This is the first part of a guest post series written by Maxime Nie from Tempo, explaining how you can take advantage of the powerful features of Tempo Timesheets for Jira.
This and the following posts' purpose is to provide you with enough information to get started with time tracking in Jira. We will cover a number of Tempo Timesheet's features and their importance to you and your organization so you can maximize the value of a time tracking and productivity solution.
Before diving into the features of Tempo Timesheets and their benefits, it would be a good idea to review the importance of time tracking from a user's and a business’ perspective.
Here’s why you should care about time tracking
From your perspective, time tracking is a great technique to:
- Self-reflect and see if you’re working on the right tasks and prioritizing time efficiently and effectively.
- Provide added transparency and a gateway to better communication with your team and clients.
- Improve your productivity by optimizing how you spend your time and organize your tasks.
Time tracking is a tool for businesses to generated insights. It allows companies to better implement strategies, provide more accurate forecasts, optimize the allocation of staff and their time, and improve decision making.
What can Tempo Timesheets do?
Tempo Timesheets is a time-tracking and reporting solution that seamlessly integrates with Jira to help teams and managers track time for accounting, payroll, client billing, compliance, enhanced efficiency, and forecasting.
Now let's take a look at the application and get an overview of what it can do.
Adapting Tempo Timesheets to your work schedule - "My Work"
We’ll first look at multiple options for logging time and mention scenarios where they shine. We like this approach because one of the most common and recurring challenges our clients face, is to make their users log and track their time. Which means that their companies can't maximize the benefits of this tool. Our theory is that users are not fully aware of the ways they can make Tempo Timesheets work for them.
There is no better way to start than by looking at the My Work page, the headquarters of Tempo Timesheets. This page lets you see an overview of your planned tasks and is a clear visual way to track the progress of your work. There are several different ways you can capture time spent within My Work. These options can be divided into three main areas.
1. Start tracking - press the “Log Time” button
Sometimes you don’t need an overcomplicated solution - the “Log Time” button found in My Work’s list view is one of the simplest methods. People who prefer visual approaches may prefer this method, plus it provides the added incentive of easily being able to see your progress for the day/week!
We'd like to give you two quick tips for using this visual view:
- Did you log time to the wrong date? No problem, just drag and drop the calendar card (the rectangle) to the correct date and the job is done!
- Are you constantly inserting the same calendar cards over and over again? Save yourself some time and duplicate them: press the keyboard shortcut (Windows = Ctrl + Shift + click, MacOS = Cmd + Shift + click) and drag the cloned card to another day.
2. Drag and drop to insert issues and log time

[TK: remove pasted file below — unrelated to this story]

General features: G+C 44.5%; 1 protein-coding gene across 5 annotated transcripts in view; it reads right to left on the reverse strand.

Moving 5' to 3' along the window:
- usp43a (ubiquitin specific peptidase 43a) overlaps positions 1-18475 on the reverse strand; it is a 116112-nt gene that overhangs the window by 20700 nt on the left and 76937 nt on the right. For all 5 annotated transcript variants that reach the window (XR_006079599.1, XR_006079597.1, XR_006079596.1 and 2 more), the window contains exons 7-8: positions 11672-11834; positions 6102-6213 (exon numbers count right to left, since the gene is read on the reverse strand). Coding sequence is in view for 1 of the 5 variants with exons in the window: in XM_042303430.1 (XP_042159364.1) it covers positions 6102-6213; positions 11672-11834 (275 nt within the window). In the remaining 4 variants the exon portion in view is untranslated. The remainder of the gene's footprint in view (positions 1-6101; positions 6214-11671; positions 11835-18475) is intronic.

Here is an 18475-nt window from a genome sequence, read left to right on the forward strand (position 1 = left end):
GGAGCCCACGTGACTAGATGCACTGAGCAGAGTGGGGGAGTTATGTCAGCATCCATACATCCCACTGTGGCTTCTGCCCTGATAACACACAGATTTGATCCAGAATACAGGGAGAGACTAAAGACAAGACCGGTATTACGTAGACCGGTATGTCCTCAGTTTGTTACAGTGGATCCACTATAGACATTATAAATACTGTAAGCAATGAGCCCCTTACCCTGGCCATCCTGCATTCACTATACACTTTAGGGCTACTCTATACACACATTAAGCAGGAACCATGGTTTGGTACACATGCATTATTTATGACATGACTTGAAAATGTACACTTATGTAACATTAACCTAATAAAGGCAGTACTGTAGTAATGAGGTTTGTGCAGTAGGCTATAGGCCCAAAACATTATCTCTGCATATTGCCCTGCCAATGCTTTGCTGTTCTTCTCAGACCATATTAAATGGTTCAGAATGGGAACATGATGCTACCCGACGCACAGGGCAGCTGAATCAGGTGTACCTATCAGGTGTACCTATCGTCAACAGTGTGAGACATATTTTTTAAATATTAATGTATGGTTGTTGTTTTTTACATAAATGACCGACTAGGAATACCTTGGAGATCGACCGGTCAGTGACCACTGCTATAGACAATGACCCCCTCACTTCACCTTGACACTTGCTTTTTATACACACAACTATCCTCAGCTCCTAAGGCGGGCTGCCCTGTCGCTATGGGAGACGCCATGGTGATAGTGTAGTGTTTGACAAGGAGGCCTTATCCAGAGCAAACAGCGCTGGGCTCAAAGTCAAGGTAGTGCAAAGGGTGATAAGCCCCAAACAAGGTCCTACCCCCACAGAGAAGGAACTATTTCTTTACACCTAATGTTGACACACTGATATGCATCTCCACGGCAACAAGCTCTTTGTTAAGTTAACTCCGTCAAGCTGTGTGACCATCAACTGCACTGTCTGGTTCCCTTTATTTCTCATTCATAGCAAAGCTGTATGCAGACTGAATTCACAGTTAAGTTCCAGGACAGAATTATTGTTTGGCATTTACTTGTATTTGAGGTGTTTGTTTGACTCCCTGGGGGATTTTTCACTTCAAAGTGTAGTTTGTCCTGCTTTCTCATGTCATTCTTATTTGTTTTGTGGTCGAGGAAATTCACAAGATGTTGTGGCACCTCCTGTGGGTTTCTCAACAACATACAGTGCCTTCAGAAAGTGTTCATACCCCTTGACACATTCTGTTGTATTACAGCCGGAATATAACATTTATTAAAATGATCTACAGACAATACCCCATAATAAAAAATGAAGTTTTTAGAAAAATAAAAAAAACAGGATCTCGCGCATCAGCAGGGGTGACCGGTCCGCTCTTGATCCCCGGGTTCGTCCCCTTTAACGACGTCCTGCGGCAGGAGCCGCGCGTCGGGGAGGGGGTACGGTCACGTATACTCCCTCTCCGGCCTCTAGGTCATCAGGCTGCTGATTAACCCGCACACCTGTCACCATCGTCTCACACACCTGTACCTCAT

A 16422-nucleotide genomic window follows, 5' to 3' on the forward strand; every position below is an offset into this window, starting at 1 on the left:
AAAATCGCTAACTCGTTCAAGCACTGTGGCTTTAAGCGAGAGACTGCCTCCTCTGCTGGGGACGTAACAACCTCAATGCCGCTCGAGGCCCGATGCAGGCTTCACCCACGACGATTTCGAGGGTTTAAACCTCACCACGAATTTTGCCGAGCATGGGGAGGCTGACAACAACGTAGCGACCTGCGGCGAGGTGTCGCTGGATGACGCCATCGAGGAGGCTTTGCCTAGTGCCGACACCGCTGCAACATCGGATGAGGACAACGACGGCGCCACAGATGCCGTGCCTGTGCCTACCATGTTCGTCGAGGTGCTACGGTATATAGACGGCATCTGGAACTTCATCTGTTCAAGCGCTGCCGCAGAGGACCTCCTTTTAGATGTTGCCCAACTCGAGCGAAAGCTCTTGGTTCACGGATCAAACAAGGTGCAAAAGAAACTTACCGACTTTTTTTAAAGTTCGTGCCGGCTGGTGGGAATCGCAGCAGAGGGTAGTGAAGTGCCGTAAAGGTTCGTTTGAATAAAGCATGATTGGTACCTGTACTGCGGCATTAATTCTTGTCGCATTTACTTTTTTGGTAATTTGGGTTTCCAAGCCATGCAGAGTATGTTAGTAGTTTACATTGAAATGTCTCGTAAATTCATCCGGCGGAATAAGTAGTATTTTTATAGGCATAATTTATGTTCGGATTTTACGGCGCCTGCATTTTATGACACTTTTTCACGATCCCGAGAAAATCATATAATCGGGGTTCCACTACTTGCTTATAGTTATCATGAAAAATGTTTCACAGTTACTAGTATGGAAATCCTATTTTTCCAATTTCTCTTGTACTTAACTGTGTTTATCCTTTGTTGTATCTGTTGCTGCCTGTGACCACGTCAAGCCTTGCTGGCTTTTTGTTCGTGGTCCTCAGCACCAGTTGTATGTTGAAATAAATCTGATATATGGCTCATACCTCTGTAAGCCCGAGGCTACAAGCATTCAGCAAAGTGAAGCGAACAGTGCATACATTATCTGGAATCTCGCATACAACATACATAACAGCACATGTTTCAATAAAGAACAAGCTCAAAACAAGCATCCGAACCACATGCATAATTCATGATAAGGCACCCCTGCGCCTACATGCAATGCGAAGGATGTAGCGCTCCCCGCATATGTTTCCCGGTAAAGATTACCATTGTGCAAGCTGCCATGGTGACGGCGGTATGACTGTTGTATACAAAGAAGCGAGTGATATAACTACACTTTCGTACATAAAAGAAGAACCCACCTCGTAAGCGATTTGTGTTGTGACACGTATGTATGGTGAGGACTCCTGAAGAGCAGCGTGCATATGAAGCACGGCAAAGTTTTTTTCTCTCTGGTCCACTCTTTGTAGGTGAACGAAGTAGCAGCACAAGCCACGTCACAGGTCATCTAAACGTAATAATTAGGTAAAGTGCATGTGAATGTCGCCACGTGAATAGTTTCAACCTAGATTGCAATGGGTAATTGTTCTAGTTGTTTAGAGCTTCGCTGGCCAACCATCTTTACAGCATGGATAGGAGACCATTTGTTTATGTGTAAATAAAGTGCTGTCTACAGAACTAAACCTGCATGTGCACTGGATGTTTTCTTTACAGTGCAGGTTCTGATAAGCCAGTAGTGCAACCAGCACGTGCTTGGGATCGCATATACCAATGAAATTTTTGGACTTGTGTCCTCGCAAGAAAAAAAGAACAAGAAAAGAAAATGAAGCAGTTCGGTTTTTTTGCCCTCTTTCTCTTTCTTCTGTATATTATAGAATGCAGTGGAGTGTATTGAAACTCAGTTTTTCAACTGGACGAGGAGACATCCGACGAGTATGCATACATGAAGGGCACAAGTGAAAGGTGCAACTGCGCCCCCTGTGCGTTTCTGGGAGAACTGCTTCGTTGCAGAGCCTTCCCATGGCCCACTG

The second area you can use to log time, is on the right side of the My Work page and provides a different approach. First you select the issue and drag it to your chosen day to log time on it. This can be a fairly quick method if the issue you’re looking for is listed and easy to find. This method could be especially useful for someone who finds himself going back to the same few tasks - this method makes it easy to find the right issue immediately.
3. The Timesheet view and the My Work Time view
Combining the best of two worlds - The Time view : If you are the type of person that prefers to log your time using an agenda layout, then the Time view via the My Work page is just for you! Arranging issues by the time of day helps you visualize how you spend each day (meetings, breaks, overlaps, interruptions, etc.) In other words, this view can help optimize your day by letting you look back to see any patterns.
The Timesheet view - Log your time and see insights: This view is possibly the most insightful area you can access (if you have no special permissions), as it lets you filter and group the data. You can use the data you capture over a period of time to get a clear picture of how you spend your time. It is valuable to reflect on how you have spent your time, and that's where this view is so useful - it helps you see where you can optimize your time going forward.
Let's look at an example where such a time sheet is useful: Frank was hired to do 90% development and 10% Q&A, but he has found that since he started 3 months ago, his work schedule looks more like a 90% Q&A and 10% development. Now that he is aware of this, Frank can bring this up with his manager/team lead.
Log your time via the “Log Time” button in the upper right portion the Timesheet view. You may prefer this view if you like a leaner look or a design that summarizes your data.
The second part of this series will cover how Tempo Timesheets for Jira collects time tracking data.
About the author
Maxime-Samuel Nie-Rouquette is the Global Partner Marketing Expert at Tempo where he ensures good communication and relations with Tempo Partners and aims to make a positive impact through collaboration. In his spare time, you will find him experimenting with diverse styles of cuisines or in the middle of a game of Catan.
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